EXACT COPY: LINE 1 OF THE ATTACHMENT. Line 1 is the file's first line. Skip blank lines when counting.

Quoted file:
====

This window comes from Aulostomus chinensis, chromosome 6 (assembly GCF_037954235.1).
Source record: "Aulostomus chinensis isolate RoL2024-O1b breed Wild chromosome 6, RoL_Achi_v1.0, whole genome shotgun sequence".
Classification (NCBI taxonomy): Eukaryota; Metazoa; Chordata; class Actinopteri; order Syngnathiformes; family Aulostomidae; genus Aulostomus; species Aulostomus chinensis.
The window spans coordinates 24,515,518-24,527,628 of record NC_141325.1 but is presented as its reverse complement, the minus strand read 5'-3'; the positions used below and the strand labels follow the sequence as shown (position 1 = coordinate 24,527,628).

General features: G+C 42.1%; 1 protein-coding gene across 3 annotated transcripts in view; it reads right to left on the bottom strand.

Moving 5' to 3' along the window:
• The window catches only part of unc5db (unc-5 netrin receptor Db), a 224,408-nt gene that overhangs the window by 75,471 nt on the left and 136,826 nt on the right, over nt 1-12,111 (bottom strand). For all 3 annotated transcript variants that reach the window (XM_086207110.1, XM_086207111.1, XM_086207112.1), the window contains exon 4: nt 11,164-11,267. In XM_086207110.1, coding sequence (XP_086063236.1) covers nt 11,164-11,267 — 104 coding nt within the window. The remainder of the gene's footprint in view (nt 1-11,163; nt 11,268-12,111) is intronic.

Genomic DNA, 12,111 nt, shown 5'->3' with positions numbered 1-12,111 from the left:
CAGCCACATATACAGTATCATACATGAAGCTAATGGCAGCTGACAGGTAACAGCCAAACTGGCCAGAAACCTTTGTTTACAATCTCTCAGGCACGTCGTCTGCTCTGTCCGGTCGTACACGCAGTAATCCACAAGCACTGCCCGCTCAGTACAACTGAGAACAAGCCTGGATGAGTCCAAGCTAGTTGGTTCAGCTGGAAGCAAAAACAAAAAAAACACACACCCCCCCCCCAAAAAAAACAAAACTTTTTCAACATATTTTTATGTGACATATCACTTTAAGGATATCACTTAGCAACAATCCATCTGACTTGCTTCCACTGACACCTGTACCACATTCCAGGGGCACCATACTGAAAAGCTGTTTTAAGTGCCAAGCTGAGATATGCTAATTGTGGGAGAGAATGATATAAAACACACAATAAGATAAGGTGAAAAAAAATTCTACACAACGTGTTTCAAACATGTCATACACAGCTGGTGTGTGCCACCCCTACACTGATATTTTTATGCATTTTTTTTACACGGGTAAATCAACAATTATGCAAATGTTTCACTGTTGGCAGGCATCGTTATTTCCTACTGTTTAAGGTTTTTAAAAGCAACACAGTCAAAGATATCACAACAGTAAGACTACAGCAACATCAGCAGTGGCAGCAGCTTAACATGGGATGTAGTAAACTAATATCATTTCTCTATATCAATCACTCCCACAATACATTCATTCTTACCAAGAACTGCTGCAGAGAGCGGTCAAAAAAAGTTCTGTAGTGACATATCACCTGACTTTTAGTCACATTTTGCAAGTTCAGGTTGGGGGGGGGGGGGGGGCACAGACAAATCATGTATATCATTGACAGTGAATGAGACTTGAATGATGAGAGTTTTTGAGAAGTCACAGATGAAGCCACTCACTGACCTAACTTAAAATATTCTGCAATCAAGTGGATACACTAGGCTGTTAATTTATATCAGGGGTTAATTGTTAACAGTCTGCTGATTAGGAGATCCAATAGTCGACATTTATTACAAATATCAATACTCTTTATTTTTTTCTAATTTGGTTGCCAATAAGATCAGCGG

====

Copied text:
This window comes from Aulostomus chinensis, chromosome 6 (assembly GCF_037954235.1).